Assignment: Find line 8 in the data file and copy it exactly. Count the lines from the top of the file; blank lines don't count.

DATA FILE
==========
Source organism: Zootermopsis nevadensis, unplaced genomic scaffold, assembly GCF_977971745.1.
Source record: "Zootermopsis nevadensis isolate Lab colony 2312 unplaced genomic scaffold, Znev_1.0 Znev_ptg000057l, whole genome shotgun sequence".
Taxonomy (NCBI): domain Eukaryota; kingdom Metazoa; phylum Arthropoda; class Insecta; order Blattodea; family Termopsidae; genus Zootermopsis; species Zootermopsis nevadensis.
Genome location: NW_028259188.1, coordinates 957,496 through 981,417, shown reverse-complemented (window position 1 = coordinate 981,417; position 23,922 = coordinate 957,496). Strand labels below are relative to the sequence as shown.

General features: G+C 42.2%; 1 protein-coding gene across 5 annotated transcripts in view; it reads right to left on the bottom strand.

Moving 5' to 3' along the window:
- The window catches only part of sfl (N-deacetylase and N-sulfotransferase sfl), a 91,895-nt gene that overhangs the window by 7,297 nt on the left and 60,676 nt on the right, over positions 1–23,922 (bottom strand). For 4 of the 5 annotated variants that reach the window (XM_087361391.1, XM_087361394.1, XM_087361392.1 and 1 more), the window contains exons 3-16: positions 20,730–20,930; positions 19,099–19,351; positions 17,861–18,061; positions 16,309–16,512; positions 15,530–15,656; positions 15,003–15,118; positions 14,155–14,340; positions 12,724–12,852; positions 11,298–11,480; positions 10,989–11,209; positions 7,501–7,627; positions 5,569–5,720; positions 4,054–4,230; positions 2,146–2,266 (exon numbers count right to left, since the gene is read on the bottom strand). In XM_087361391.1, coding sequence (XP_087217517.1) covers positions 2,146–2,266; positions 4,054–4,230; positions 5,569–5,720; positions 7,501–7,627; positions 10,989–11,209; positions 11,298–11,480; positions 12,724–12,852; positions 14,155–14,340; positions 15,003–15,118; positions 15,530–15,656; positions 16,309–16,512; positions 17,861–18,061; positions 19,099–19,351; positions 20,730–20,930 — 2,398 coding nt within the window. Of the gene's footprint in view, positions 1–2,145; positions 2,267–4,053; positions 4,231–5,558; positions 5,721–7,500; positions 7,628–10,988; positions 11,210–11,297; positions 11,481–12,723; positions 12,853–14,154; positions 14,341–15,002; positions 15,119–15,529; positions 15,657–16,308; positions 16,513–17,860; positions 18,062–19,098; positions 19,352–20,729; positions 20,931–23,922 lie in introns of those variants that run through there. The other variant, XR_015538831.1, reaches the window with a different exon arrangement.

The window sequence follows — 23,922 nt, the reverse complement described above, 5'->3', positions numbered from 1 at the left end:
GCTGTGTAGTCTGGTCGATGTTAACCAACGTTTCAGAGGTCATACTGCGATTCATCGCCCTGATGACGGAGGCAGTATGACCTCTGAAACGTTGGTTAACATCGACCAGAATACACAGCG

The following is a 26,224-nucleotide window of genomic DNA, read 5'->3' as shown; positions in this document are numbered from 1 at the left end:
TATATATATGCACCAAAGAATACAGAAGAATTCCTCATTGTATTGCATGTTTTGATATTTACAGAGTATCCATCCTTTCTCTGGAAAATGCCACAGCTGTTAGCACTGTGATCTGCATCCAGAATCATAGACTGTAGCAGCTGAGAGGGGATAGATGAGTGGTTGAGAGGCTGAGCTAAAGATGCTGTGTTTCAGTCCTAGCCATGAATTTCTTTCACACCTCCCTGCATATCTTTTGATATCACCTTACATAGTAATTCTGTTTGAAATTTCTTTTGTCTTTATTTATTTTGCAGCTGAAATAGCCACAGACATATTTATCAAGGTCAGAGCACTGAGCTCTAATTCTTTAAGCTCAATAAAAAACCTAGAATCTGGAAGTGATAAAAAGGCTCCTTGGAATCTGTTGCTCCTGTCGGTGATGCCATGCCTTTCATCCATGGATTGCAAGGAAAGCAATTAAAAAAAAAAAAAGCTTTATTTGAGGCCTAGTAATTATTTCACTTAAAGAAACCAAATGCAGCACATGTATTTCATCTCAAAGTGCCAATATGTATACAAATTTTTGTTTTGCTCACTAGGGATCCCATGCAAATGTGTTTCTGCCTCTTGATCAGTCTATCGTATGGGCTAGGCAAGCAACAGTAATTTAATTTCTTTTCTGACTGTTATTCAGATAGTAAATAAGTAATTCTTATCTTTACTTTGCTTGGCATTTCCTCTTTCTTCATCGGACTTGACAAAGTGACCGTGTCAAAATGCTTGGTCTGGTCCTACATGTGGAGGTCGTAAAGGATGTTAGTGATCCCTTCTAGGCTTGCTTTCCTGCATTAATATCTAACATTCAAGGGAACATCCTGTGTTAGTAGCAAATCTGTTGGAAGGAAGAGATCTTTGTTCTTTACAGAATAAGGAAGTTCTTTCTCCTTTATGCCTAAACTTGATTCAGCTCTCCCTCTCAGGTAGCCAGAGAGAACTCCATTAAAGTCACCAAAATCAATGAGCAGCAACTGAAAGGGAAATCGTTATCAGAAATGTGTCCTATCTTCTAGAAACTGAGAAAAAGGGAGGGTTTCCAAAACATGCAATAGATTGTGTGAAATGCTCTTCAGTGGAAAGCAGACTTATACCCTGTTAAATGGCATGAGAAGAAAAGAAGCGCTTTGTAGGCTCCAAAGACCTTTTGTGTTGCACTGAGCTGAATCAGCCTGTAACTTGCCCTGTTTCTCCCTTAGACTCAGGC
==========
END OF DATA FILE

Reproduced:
The window sequence follows — 23,922 nt, the reverse complement described above, 5'->3', positions numbered from 1 at the left end: